What would you guess is the world’s most neglected disease? I bet that you wouldn’t pick tuberculosis (TB)— a disease that causes an estimated 9 million new cases and 1.3 million deaths annually. This infectious disease is caused by the bacterium Mycobacterium tuberculosis. TB usually attacks the lungs, but can attack any part of the body.
Patients infected with TB are typically treated with a standard six-month course of multiple antimicrobial drugs. It is quite difficult to get patients to adhere to this long course of treatment. Often, patients will fail to complete the entire drug course. This increases the likelihood of relapse and antibiotic resistance developing. Thus, there is an urgent need for shorter treatment regimens that minimize the risk of relapse. In this blog post, I’ll discuss how meta-regression modeling of relapse can inform TB clinical trial design.Read More
Dose normalization is a common calculation performed with pharmacokinetic parameters. The general process is to divide the PK parameters by the administered dose. This is performed for each individual or treatment group in a study, and then comparisons of dose-normalized parameters can be performed. But, why would we want to dose normalize PK parameters? What […]Read More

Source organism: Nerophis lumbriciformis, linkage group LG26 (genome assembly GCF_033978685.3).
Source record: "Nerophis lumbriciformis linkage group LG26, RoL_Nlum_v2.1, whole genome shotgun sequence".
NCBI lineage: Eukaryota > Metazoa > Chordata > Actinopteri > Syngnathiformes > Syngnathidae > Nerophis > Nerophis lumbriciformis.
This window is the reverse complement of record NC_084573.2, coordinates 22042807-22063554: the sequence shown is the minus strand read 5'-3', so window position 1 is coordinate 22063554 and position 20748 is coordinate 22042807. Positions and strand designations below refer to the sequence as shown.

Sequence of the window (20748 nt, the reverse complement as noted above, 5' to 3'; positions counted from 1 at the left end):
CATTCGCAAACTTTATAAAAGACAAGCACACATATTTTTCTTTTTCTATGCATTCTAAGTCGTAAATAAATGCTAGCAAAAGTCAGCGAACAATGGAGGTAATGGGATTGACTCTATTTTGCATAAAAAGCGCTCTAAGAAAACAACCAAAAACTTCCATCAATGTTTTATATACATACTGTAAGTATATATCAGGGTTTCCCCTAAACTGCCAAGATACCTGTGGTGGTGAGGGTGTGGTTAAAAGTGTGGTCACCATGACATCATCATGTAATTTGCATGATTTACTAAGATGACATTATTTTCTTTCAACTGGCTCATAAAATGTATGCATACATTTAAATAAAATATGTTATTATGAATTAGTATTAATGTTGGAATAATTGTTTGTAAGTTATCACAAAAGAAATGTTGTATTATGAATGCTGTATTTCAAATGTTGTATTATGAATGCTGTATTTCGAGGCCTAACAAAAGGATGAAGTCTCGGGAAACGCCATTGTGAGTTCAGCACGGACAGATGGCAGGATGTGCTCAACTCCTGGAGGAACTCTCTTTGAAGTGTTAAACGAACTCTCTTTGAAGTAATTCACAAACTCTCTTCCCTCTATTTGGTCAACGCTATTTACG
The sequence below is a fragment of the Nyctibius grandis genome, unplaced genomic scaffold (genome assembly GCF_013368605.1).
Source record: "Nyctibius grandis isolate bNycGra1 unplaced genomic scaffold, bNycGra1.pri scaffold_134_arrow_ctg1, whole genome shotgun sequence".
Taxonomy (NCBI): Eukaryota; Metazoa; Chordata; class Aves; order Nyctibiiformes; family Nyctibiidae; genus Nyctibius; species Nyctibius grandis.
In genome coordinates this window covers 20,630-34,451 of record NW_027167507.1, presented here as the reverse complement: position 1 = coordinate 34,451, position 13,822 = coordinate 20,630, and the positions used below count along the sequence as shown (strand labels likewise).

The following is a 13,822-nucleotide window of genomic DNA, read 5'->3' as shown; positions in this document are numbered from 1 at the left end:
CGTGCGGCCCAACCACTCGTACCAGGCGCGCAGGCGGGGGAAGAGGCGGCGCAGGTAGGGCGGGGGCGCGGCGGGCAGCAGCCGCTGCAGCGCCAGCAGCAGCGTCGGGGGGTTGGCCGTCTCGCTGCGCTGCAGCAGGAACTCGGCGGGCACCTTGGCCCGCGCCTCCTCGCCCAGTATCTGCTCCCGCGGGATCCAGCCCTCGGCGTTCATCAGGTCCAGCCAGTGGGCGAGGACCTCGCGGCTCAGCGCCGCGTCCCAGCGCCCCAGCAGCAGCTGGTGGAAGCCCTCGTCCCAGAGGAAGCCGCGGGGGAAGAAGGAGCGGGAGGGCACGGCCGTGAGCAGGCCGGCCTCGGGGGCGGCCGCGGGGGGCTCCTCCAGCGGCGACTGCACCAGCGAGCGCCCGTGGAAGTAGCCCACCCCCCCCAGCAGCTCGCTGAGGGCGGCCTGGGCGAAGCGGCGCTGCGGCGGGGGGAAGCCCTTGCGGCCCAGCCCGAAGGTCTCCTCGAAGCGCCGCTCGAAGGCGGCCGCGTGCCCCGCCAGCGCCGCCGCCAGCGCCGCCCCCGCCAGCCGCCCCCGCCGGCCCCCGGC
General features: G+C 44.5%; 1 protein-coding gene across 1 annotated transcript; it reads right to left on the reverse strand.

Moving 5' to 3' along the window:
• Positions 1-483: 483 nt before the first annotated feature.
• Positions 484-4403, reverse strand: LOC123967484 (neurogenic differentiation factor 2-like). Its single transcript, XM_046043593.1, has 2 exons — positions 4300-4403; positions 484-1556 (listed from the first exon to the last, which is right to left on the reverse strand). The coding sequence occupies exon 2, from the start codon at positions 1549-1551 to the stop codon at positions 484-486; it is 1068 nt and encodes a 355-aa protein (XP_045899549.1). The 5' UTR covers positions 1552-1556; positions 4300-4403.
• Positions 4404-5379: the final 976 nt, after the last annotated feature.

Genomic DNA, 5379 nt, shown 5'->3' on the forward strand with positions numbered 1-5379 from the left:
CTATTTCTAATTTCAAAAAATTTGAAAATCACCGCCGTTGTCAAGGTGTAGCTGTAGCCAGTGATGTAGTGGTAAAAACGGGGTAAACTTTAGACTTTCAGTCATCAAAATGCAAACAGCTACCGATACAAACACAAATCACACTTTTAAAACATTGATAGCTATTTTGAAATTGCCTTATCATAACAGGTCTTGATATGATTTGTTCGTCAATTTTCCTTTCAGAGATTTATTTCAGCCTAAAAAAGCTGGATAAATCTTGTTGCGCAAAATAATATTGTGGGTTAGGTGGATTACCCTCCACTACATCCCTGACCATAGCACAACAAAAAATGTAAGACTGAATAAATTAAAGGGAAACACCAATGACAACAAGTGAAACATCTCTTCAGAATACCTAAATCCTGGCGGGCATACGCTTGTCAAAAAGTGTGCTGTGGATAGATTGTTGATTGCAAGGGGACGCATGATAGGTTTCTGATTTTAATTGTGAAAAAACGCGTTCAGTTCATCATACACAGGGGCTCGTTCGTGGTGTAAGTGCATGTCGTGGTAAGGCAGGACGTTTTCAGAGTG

One of the most common questions posed by clinical operations experts when including pharmacokinetic sampling in a clinical trial is the following: “What is the time window we should allow for each blood sample?” My answer is always the same: “Don’t include any window.” I am almost always met with a confused look. The confusion is […]Read More
Mass balance studies are also called “C-14 studies” or “Absorption, Metabolism, and Excretion (AME) studies”. It is important to understand what you are trying to learn from the experiment. The primary objectives of a mass balance study are generally: To determine the mass balance of drug-related material following dose administration To determine the ratio of […]Read More
After a much longer delay that I expected, I am back to blogging on a regular basis. Today I want to discuss a common topic among clinical pharmacologists. How do you properly design a drug-drug interaction study? Defining Drug-Drug Interactions While these studies may appear complicated, they can be simplified very quickly to make the […]Read More